Most cultures differentiate between male and female dress - in fabric, colour, style and accessories. In western culture, gender differentiation in dress has gradually changed. Many entries on the Australian Dress Register reflect the evolution of distinctions between men, women and children’s dress in the 19th century and into the 20th century.
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There’s more history in a button than you’d think. As a volunteer helping with the Australian Dress Register, I compiled information on the history of fastenings as a resources sheet for the Register’s website.
As pointed out in our earlier post, internships form a significant part of the Museum's Regional Services program and in this post, we have invited Michelle Maddison, a Curator from the Museum of the Riverina in Wagga Wagga, to talk about her experience.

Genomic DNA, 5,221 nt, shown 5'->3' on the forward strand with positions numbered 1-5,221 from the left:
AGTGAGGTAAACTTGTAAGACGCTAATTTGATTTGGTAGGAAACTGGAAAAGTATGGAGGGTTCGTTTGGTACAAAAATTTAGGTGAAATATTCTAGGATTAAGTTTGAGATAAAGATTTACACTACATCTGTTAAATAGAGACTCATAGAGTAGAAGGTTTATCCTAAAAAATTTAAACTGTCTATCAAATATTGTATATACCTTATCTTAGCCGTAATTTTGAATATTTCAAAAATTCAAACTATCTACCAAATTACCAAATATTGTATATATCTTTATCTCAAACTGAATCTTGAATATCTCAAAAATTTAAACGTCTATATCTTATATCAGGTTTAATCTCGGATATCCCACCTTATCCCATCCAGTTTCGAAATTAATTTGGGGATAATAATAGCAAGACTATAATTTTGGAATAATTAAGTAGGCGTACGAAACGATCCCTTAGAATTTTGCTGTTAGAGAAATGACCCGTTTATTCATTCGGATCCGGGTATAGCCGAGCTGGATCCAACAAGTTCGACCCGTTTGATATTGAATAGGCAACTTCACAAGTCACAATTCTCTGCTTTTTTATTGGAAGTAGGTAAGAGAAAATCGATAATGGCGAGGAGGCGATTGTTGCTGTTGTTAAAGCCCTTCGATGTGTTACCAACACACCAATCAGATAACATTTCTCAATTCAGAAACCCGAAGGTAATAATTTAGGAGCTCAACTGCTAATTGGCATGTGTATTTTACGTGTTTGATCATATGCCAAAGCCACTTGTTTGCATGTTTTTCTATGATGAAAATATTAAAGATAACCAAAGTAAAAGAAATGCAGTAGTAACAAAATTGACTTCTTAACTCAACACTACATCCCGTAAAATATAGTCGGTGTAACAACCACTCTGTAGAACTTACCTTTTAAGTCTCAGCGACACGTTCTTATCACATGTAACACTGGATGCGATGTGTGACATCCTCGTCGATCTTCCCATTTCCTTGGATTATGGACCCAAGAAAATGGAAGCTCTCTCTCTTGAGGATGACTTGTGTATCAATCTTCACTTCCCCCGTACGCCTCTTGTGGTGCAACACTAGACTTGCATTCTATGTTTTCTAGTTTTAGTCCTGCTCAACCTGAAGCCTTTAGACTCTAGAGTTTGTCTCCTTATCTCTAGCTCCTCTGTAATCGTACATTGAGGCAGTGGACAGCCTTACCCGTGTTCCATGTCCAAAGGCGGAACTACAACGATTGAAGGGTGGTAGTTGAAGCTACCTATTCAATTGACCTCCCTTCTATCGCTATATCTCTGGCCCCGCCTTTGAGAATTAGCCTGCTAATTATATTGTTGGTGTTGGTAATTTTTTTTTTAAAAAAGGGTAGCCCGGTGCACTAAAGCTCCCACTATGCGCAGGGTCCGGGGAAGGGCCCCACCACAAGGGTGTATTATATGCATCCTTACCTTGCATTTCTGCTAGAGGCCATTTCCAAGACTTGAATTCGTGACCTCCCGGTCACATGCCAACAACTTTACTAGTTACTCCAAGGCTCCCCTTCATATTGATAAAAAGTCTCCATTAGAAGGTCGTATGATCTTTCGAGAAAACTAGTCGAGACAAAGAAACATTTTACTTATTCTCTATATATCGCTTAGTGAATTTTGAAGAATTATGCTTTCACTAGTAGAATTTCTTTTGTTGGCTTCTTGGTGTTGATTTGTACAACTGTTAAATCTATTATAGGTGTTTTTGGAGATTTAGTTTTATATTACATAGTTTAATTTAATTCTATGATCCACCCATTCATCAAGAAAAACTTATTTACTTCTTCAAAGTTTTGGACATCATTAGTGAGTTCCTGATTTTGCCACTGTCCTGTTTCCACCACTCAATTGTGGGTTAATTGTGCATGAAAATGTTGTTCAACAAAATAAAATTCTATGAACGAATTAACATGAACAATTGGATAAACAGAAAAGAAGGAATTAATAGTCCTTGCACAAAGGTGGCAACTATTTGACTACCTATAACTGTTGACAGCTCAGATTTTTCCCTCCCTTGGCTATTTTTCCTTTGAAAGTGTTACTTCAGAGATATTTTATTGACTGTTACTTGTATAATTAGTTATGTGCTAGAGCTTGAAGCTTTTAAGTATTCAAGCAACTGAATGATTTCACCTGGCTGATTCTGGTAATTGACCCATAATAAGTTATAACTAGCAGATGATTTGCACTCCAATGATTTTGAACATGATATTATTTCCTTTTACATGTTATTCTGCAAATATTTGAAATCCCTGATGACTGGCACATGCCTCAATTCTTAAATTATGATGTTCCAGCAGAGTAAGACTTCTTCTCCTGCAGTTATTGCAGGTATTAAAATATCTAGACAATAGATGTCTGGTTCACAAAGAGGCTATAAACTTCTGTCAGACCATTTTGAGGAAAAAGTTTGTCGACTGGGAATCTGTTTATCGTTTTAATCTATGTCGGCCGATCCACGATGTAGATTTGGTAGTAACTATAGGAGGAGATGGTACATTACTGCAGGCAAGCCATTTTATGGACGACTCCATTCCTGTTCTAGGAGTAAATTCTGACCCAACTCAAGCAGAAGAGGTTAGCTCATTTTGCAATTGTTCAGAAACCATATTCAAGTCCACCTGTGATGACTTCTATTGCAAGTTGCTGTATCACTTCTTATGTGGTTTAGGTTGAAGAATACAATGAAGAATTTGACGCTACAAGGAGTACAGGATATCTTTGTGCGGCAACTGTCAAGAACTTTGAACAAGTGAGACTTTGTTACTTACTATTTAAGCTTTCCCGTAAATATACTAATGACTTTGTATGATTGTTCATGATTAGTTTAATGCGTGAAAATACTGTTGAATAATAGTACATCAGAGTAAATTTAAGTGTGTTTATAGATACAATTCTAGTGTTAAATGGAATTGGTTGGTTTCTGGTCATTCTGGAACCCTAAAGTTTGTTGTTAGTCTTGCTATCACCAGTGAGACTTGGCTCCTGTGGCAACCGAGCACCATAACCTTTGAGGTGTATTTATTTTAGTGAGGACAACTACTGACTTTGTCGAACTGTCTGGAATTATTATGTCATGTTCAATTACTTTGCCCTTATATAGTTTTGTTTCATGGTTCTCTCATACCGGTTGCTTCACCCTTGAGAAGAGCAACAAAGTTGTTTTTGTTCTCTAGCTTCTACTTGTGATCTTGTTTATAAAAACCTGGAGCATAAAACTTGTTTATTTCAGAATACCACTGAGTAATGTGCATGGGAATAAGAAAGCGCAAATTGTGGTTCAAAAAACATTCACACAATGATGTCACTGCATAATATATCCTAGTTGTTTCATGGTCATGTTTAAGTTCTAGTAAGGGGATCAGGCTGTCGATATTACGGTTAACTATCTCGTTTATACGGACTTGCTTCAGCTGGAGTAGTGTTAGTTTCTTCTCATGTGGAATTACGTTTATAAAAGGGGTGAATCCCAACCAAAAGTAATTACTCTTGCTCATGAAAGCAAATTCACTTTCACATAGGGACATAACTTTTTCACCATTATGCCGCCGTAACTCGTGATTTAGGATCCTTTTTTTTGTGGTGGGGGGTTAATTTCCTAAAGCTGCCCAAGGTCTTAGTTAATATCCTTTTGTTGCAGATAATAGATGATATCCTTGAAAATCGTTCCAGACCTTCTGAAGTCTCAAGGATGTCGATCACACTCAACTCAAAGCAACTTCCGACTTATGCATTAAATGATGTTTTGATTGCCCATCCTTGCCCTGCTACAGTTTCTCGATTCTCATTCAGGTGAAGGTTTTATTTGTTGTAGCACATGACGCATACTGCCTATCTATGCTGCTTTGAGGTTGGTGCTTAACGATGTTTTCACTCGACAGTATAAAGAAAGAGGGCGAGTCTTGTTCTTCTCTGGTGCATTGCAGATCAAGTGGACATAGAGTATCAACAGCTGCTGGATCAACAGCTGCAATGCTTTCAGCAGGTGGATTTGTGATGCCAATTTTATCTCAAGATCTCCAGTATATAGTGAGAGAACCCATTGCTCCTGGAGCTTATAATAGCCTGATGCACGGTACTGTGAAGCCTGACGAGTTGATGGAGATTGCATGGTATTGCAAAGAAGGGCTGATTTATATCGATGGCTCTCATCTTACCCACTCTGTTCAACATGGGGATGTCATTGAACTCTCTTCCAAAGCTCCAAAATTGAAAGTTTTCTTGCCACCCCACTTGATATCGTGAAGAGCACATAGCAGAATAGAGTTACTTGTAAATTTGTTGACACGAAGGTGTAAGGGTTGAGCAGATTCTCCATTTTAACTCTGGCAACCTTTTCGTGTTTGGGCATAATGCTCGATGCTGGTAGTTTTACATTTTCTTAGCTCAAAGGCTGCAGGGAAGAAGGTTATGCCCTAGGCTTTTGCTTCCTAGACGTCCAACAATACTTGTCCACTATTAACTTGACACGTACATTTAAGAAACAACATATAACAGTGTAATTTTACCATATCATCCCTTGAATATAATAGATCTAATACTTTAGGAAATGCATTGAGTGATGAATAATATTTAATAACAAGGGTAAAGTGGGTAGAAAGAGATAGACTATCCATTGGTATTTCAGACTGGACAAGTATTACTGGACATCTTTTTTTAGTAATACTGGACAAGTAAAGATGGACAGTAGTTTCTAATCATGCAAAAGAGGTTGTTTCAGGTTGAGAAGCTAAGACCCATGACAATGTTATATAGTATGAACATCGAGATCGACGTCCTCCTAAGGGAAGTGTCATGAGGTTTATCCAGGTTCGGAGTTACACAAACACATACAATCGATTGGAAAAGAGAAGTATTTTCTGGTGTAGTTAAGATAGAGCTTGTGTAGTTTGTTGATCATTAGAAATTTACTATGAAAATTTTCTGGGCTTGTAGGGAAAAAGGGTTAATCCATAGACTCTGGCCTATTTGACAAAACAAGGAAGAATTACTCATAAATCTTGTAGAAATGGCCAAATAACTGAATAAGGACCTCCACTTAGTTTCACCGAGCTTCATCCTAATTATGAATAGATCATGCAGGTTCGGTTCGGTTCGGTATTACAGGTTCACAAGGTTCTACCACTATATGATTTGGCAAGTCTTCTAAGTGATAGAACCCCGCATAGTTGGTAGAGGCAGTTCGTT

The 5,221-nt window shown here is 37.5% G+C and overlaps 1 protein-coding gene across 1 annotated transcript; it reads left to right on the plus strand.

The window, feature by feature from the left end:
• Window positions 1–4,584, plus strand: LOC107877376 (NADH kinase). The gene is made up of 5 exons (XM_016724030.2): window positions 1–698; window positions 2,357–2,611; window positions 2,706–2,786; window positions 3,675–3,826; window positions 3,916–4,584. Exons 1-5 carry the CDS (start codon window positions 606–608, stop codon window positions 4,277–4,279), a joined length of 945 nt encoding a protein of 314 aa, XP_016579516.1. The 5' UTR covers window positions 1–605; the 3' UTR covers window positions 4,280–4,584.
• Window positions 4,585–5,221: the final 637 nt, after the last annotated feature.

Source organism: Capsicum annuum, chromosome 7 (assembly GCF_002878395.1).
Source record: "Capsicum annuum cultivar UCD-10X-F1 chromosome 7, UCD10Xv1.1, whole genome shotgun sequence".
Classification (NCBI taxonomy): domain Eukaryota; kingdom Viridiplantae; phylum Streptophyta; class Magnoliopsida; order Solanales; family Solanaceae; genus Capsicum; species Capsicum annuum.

Check silk day dress, (A8072) Collection, Powerhouse Museum. The other day I was working in the basement in the fashion and textiles section when I saw this dress from the 1840s. Silk with a check design of blue, brown and grey, it instantly reminded me of a similar skirt that’s listed on the Australian Dress Register.
For most of my adult life I had heard of all the things in my aunt’s possession. Aunty Nan (Nancy Sewell nee Whaites) was a wealth of knowledge and loved to talk about her ancestors. William Edward Bayldon who had been born in England was operating a chemist shop and owned farm land in Adelaide in 1840 when he married Eliza Leaman widow of James Birmingham Kelly.